Chapman ordered that a copy of the police report without the name of the alleged victim and a witness be made public, but the Salem District Court clerk’s office had not completed the process of redacting that report by Wednesday afternoon. 

Varone argued on Wednesday that all four pose a danger if released, citing the “horrendous” allegations in the police report. 

“These defendants essentially engaged in a scheme to kidnap the victim and force her to engage in sex for profit,” argued Varone. 

Varone also pointed to Culbreth’s background, which includes charges that she stabbed a man while engaging in prostitution, that she had also taken part in other violent assaults and that multiple people have obtained restraining orders against her, showing a “demonstrated history” of violence. 

Morris, however, argued that most of the charges on his client’s record are at least 10 years old, and that many of them were dropped or dismissed. He argued that it is unfair for the prosecution to ask a judge to consider cases that were not prosecuted. 

Bail revoked

Chapman also revoked the bails of Morasse and Cadet, who were arrested in December after a pair of incidents that started when Cadet was charged with domestic abuse, then continued when Morasse showed up at the police station and allegedly went on a rampage with a bat after being told she could not bail him out.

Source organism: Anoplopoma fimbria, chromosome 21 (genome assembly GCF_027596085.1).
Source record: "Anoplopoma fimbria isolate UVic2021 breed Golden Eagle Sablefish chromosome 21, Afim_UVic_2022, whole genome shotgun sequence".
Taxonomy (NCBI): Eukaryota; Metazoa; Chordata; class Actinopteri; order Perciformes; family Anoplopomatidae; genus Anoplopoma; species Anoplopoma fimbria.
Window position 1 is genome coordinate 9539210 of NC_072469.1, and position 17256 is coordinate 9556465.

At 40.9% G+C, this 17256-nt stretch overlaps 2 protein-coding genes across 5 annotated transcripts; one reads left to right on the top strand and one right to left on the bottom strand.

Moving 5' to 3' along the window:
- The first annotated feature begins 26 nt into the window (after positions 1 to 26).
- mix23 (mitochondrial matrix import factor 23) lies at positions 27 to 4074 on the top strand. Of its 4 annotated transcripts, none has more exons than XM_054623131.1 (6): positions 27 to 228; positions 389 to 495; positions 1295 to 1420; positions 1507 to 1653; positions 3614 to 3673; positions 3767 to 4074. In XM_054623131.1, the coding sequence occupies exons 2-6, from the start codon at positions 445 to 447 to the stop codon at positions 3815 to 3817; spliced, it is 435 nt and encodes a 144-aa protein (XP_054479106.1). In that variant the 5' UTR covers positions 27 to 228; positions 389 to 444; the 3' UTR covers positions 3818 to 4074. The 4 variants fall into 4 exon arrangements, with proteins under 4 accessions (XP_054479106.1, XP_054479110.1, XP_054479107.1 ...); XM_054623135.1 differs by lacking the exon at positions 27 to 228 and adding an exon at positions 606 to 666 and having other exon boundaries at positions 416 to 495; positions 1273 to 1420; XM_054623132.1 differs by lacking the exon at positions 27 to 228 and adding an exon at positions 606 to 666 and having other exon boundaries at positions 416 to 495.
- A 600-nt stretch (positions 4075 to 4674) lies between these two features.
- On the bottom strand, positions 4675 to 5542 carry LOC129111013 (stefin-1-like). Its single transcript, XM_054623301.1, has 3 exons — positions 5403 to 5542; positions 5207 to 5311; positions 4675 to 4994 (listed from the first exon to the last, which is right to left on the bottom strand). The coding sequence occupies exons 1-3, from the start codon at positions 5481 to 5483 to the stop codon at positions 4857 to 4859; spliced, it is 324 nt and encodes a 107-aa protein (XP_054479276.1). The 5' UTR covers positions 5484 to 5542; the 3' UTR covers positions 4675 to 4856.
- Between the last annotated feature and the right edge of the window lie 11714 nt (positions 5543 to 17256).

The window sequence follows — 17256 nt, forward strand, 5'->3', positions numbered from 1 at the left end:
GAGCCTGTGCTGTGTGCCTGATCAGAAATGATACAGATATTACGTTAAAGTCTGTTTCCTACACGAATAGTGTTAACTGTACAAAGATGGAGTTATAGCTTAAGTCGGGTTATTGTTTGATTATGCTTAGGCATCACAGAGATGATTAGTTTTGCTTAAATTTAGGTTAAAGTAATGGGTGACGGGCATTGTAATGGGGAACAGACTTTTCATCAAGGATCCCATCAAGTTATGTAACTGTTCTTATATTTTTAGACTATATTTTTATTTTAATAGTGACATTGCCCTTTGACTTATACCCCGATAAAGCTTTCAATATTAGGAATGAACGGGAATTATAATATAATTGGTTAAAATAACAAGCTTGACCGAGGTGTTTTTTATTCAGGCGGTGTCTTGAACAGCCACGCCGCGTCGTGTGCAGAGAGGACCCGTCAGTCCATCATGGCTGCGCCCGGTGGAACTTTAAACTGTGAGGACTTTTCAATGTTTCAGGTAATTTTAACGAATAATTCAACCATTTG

Varone, the prosecutor, had pointed to the fact that a judge had ordered Cadet to stay away from Morasse after that incident, but that they were together when arrested last Friday. 

“That tells you all you need to know as to whether he would obey conditions set by this court,” Varone told the judge. 

And Morasse’s alleged rampage at the police station in December, Varone said, shows “she’s got no respect for law enforcement ... and no fear of incarceration.” 

Regan said Morasse “was not coherent” at the time of that incident and spent 20 days at Solomon Carter Fuller Mental Health Center in Boston undergoing an evaluation. She too suffers from mental health issues, said Regan, but had been stable since her hospitalization and had just started working at a new Salem restaurant. 

Collins said Connelly had worked steadily since graduating from Salem High School in 2015 and had only one prior case on his record, which was dismissed after a period of probation when he was 14. 

Gately, a lawyer for Cadet, also took issue publicly with a tweet posted by Beverly police Chief John LeLacheur  on Jan. 2, which referred to the incident involving Morasse and Cadet. 

“When you come into the station and find out your friend can’t be bailed please don’t take out our windows with a baseball bat and expect not to join him,” LeLacheur posted on the social media site. Gately entered a copy of the tweet as an exhibit in the hearing Wednesday. 

Gately argued that the tweet appeared to “try to make light of the situation, and if they’re going to make light of the situation, there’s no danger.” 

Courts reporter Julie Manganis can be reached at 978-338-2521, by email at or on Twitter at @SNJulieManganis.